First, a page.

Corvette leaf spring Corvette leaf spring commonly refers to a type of independent suspension that utilizes a fiber-reinforced plastic (FRP) mono-leaf spring instead of more conventional coil springs. It is named after the Chevrolet Corvette, the American sports car for which it was originally developed and first utilized. A notable characteristic of this suspension configuration is the mounting of the mono-leaf spring such that it can serve as both ride spring and anti-roll spring. In contrast to many applications of leaf springs in automotive suspension designs, this type does not use the spring as a locating link. While this suspension type is most notably associated with several generations of the Chevrolet Corvette the design has been used in other production General Motors cars, as well as vehicles from Volvo Cars and Mercedes-Benz. Fiat produced cars with a similar configuration, using a multi-leaf steel spring in place of the FRP mono-leaf spring. Design The C5 Corvette's rear suspension ...
Suspension (vehicle) Suspension is the system of tires, tire air, springs, shock absorbers and linkages that connects a vehicle to its wheels and allows relative motion between the two. Suspension systems must support both roadholding/handling and ride quality, which are at odds with each other. The tuning of suspensions involves finding the right compromise. It is important for the suspension to keep the road wheel in contact with the road surface as much as possible, because all the road or ground forces acting on the vehicle do so through the contact patches of the tires. The suspension also protects the vehicle itself and any cargo or luggage from damage and wear. The design of front and rear suspension of a car may be different. The front suspension components of a Ford Model T. The rear suspension on a truck: a leaf spring. Part of car front suspension and steeringmechanism: tie rod, steering arm, king pin axis (using ball joints). ...
Double wishbone suspension In automobiles, a double wishbone suspension is an independent suspension design using two (occasionally parallel) wishbone-shaped arms to locate the wheel. Each wishbone or arm has two mounting points to the chassis and one joint at the knuckle. The shock absorber and coil spring mount to the wishbones to control vertical movement. Double wishbone designs allow the engineer to carefully control the motion of the wheel throughout suspension travel, controlling such parameters as camber angle, caster angle, toe pattern, roll center height, scrub radius, scuff and more. Wishbones and upright painted yellow Implementation Double wishbone suspension (front) on a Saab Quantum IV The double-wishbone suspension can also be referred to as "double A-arms", though the arms themselves can be A-shaped, L-shaped, or even a single bar linkage. A single wishbone or A-arm can also be used in various other suspension types, such as variations of the MacPherson strut. The upper...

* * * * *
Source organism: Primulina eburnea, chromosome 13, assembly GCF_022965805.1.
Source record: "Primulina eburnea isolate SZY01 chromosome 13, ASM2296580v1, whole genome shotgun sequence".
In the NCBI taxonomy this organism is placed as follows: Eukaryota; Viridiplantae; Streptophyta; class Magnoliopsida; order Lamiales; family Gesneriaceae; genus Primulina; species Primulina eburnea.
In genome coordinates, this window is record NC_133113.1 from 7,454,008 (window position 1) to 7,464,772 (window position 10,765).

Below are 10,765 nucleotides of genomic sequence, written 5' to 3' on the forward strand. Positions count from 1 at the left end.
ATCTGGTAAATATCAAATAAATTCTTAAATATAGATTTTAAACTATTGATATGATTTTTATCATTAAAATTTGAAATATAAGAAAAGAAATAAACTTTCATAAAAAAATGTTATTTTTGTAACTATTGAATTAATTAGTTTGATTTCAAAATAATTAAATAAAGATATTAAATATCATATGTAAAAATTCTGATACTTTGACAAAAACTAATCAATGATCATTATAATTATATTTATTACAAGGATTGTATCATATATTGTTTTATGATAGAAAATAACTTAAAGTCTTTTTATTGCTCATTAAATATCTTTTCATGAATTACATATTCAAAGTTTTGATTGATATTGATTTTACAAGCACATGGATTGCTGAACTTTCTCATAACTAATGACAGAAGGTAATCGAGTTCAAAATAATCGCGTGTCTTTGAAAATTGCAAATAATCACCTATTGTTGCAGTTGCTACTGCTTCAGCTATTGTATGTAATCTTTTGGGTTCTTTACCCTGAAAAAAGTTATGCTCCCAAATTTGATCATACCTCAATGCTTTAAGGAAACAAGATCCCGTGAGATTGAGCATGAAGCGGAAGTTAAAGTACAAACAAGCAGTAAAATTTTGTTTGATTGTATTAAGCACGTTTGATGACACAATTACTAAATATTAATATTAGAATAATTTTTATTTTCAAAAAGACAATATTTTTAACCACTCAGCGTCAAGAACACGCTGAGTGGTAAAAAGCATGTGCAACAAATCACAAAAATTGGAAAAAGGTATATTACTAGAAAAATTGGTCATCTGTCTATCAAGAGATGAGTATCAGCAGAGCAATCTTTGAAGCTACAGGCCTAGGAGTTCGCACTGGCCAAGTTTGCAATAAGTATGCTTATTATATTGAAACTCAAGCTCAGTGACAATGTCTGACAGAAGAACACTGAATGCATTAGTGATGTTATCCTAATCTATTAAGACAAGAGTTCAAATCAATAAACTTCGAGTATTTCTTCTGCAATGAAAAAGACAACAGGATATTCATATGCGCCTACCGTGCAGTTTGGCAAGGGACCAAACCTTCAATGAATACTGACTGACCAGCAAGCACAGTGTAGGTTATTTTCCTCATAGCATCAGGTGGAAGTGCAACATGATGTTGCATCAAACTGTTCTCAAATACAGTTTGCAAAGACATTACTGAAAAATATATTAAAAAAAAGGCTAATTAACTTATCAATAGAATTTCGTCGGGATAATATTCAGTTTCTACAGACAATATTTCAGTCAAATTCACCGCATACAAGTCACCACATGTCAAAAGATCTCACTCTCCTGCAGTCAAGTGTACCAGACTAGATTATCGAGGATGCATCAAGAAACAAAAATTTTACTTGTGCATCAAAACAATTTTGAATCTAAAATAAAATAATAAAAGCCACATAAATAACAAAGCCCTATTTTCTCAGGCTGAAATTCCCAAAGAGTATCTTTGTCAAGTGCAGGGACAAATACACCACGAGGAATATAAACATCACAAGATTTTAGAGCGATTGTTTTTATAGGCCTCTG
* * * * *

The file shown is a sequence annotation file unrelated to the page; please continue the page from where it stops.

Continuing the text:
Multi-link suspension A multi-link suspension is a type of vehicle suspension design typically used in independent suspensions, using three or more lateral arms, and one or more longitudinal arms. A wider definition considers any independent suspensions having three control links or more multi-link suspensions. These arms do not have to be of equal length, and may be angled away from their "obvious" direction. It was first introduced in the late 1960s on the Mercedes-Benz C111 and later on their W201 and W124series. Typically each arm has a spherical joint (ball joint) or rubber bushing at each end. Consequently, they react to loads along their own length, in tension and compression, but not in bending. Some multi-links do use a trailing arm, control arm or wishbone, which has two bushings at one end. On a front suspension one of the lateral arms is replaced by the tie-rod, which connects the rack or steering box to the wheel hub. In order to simplify understanding, it is usual to consider the func...